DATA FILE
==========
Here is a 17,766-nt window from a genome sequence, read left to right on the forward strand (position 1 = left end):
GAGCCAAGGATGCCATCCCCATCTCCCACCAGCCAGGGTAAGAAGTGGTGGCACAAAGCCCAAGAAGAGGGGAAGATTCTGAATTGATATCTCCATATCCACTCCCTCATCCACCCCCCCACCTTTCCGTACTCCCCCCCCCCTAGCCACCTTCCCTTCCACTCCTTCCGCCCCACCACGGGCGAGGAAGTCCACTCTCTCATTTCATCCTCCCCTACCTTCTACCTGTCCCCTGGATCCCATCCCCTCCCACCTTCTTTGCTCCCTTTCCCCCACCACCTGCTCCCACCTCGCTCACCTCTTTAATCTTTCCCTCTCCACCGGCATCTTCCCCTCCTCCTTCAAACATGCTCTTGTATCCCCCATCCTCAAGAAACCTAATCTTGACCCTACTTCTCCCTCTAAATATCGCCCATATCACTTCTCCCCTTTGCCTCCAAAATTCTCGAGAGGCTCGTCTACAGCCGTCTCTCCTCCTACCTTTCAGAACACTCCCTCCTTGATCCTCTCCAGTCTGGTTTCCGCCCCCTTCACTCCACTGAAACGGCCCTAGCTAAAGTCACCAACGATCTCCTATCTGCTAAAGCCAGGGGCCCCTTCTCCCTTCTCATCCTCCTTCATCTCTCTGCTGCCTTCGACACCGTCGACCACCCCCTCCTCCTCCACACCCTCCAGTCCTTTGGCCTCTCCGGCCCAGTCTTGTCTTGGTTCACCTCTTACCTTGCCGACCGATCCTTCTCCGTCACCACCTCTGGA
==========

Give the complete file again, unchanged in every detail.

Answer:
Here is a 17,766-nt window from a genome sequence, read left to right on the forward strand (position 1 = left end):
GAGCCAAGGATGCCATCCCCATCTCCCACCAGCCAGGGTAAGAAGTGGTGGCACAAAGCCCAAGAAGAGGGGAAGATTCTGAATTGATATCTCCATATCCACTCCCTCATCCACCCCCCCACCTTTCCGTACTCCCCCCCCCCTAGCCACCTTCCCTTCCACTCCTTCCGCCCCACCACGGGCGAGGAAGTCCACTCTCTCATTTCATCCTCCCCTACCTTCTACCTGTCCCCTGGATCCCATCCCCTCCCACCTTCTTTGCTCCCTTTCCCCCACCACCTGCTCCCACCTCGCTCACCTCTTTAATCTTTCCCTCTCCACCGGCATCTTCCCCTCCTCCTTCAAACATGCTCTTGTATCCCCCATCCTCAAGAAACCTAATCTTGACCCTACTTCTCCCTCTAAATATCGCCCATATCACTTCTCCCCTTTGCCTCCAAAATTCTCGAGAGGCTCGTCTACAGCCGTCTCTCCTCCTACCTTTCAGAACACTCCCTCCTTGATCCTCTCCAGTCTGGTTTCCGCCCCCTTCACTCCACTGAAACGGCCCTAGCTAAAGTCACCAACGATCTCCTATCTGCTAAAGCCAGGGGCCCCTTCTCCCTTCTCATCCTCCTTCATCTCTCTGCTGCCTTCGACACCGTCGACCACCCCCTCCTCCTCCACACCCTCCAGTCCTTTGGCCTCTCCGGCCCAGTCTTGTCTTGGTTCACCTCTTACCTTGCCGACCGATCCTTCTCCGTCACCACCTCTGGA